Daryl Finizio, New London’s first openly gay mayor, agreed. The Brass Rail “afforded new drag queens a safe space to experiment,” he said.
“If you were a new drag queen, you could always try it out at Brass Rail and people would cheer you on no matter what you did,” Finizio said, while explaining that his ex-husband, too, tried drag for the first time at the Brass Rail. “But if you go to New Haven or Providence, it’s like a professional scene where you can’t experiment like that. In New London, though, you would have the opportunity to grow and eventually move on to the bigger cities if you wanted.”
“Most wouldn’t know, but drag is really a production,” Finizio continued. “When you first start out, you don’t know how to do your makeup or how to command a crowd. So, to be able to try that at O’Neill’s (Brass Rail) was really special.”
Historically, gay bars functioned as underground meeting spaces throughout the 1970s and ’80s. New London had its share of underground spaces during those decades, ranging from The Port of Entry Café, where Turning Tide, formerly Stash’s, is now, to The Corral, a bar formerly located at the intersection of Bank Street and Montauk Avenue. But gay bars also operated as rallying points and political headquarters where gay communities gathered in the name of advancing LGBTQ rights within society.
“These are places where benefits, political meetings, fundraisers and people’s weddings are held,” said Finizio, who located his political headquarters out of the Brass Rail when he was running for mayor in both 2011 and 2015.
“It was where we had our victory celebration and it is where, when I lost re-election, I conceded,” Finizio said. “Gay bars are not just bars. They are also community centers within the LGBTQ community.”
Connecticut College professor and historian Jim Downs, author of “Stand By Me: The Forgotten History of Gay Liberation,” added to that point. “The bar is not just a gathering space, it’s an impetus for political activism,” he said. “It’s a place where people create networks, where people exchange information and where people know that these spaces function as a ground zero for organizing.”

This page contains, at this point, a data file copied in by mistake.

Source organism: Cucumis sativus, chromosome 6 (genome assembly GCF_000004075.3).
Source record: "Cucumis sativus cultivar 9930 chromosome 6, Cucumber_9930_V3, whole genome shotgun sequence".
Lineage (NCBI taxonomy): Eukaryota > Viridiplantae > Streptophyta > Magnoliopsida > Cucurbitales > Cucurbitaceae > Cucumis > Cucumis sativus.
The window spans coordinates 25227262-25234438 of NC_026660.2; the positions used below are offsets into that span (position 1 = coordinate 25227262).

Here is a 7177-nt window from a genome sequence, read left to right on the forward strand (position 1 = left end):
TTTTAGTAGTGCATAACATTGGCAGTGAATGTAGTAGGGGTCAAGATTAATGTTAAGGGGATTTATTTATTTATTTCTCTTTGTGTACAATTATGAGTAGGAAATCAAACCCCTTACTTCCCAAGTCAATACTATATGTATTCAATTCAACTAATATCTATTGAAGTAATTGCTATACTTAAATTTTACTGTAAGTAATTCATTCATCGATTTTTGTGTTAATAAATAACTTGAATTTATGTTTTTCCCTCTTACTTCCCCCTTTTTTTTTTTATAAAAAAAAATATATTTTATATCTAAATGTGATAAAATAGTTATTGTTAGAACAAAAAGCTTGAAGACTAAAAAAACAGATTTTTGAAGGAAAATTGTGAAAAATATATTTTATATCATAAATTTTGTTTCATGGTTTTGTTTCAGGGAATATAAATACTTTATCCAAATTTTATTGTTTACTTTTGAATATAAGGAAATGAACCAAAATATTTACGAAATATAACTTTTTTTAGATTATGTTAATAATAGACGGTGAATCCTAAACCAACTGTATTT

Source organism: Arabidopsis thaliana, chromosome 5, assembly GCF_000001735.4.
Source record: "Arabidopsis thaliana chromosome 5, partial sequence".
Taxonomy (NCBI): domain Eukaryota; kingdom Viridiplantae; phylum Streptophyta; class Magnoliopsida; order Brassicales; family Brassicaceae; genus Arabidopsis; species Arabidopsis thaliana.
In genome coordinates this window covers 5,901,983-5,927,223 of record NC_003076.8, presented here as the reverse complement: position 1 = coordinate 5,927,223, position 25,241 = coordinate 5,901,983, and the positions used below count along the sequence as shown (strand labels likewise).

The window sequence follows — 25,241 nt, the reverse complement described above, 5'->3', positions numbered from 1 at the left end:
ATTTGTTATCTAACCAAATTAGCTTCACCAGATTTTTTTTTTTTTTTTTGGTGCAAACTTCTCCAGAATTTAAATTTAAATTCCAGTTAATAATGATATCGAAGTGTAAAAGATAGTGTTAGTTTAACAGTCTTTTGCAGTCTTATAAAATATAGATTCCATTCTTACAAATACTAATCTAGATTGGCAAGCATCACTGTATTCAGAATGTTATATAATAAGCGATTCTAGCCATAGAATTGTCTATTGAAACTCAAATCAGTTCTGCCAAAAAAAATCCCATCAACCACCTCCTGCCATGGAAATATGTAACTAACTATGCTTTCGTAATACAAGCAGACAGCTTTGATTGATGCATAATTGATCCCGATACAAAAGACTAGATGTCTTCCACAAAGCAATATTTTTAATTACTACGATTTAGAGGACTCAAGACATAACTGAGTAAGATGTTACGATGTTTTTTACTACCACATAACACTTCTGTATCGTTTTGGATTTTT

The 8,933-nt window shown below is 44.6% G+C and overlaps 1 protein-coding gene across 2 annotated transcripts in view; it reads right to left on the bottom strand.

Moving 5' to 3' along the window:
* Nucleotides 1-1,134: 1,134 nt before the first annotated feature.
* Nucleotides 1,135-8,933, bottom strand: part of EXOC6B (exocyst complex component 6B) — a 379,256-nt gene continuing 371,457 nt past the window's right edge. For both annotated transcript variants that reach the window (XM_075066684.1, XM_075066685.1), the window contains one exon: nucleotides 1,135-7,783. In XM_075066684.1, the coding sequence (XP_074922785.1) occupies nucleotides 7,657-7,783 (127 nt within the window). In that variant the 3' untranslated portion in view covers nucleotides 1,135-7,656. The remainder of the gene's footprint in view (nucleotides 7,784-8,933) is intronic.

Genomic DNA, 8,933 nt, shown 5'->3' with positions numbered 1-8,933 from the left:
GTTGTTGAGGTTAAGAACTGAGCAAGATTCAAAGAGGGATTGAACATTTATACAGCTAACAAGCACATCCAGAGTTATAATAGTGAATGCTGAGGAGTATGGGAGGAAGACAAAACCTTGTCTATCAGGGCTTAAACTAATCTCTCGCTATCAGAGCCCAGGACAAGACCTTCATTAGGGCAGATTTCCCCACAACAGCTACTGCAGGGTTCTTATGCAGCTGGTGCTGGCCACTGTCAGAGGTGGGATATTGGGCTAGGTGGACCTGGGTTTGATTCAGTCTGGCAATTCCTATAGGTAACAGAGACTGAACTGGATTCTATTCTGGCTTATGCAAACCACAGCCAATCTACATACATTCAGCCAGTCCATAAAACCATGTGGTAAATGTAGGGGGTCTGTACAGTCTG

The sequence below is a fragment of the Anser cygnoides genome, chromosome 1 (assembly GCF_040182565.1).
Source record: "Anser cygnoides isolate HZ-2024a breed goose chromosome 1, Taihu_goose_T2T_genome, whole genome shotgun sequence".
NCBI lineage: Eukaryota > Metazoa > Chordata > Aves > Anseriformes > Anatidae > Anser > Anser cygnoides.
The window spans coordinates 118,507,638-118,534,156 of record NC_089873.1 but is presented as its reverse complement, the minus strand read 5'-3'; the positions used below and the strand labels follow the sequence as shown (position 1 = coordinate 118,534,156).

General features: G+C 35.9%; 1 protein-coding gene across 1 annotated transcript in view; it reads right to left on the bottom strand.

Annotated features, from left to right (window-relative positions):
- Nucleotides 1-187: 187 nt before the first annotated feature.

In the greater picture of gay liberation, gay bars have been the focal points to some of history’s most pivotal moments, Downs said. Greenwich Village’s 1969 Stonewall riots, the pinnacle event in gay-liberation history, started in a gay space: the Stonewall Inn. And in the wake of tragedies, such as in the aftermath of the 2016 Orlando nightclub shooting, gay bars have acted as safe spaces for the LGBTQ community to mourn together.
The Brass Rail, then, too, played host to one of New London’s most remarkable moments in its gay history, when Finizio was elected mayor in 2011.
Still a future?
The future of gay bars is threatened by what Downs describes as a perfect storm of circumstances: rising rents and gentrification, a shifting dating scene due to the growing popularity of dating apps, as well as a wider acceptance of the LGBTQ community within broader society.
A Gallup poll published in May said more than two-thirds of Americans support same-sex marriage. That statistic marks the highest level of support the research firm has recorded in the more than 20 years it has been querying Americans on the issue, USA Today has reported. A Gallup poll in 1996 said that only 27 percent of Americans approved of gay marriage.
Keeping up with the times, regular establishments are now turning into LGBTQ-friendly spaces, appealing to and welcoming many clientele at once. The change, though obviously a triumph within the LGBTQ community, also brings unintended pitfalls, Downs said.
“There’s a danger in it,” he said. “There’s the possibility then that LGBTQ-friendly places are seeing gay life in a one-dimensional way. It means gay couples can buy each other drinks, or they can dance together, sit and cuddle. They can do any number of romantic things at those places. But then you forget the gay bar is not just about dating and meeting people. It also has all of these other functions.”
Considering that the Brass Rail is the only gay bar available for populations living throughout eastern Connecticut, as well as Western Rhode Island, Downs said its closing would present pressing logistical issues for the broader LGBTQ community.
“Gay bars matter in New York, but they also matter in New London,” Downs said. “In New York you might have a gay coffee house or a gay movie theater or a gay neighborhood. But in less populated gay areas, the bar is often the only space available to the LGBTQ people to come together.”
Keeping optimistic, Finizio said he didn’t believe that New London would ever be without its own gay space, should the Brass Rail ever close. “The need will always be there,” he said. “At any given time, there has never not been an establishment in New London that’s catered to the gay community.”
“We’ve made so many advancements and strides in the broader context of our society and that’s something to celebrate,” Finizio said. “But our LGBTQ community is a large, large community, and the need for a space like the Brass Rail will always exist.”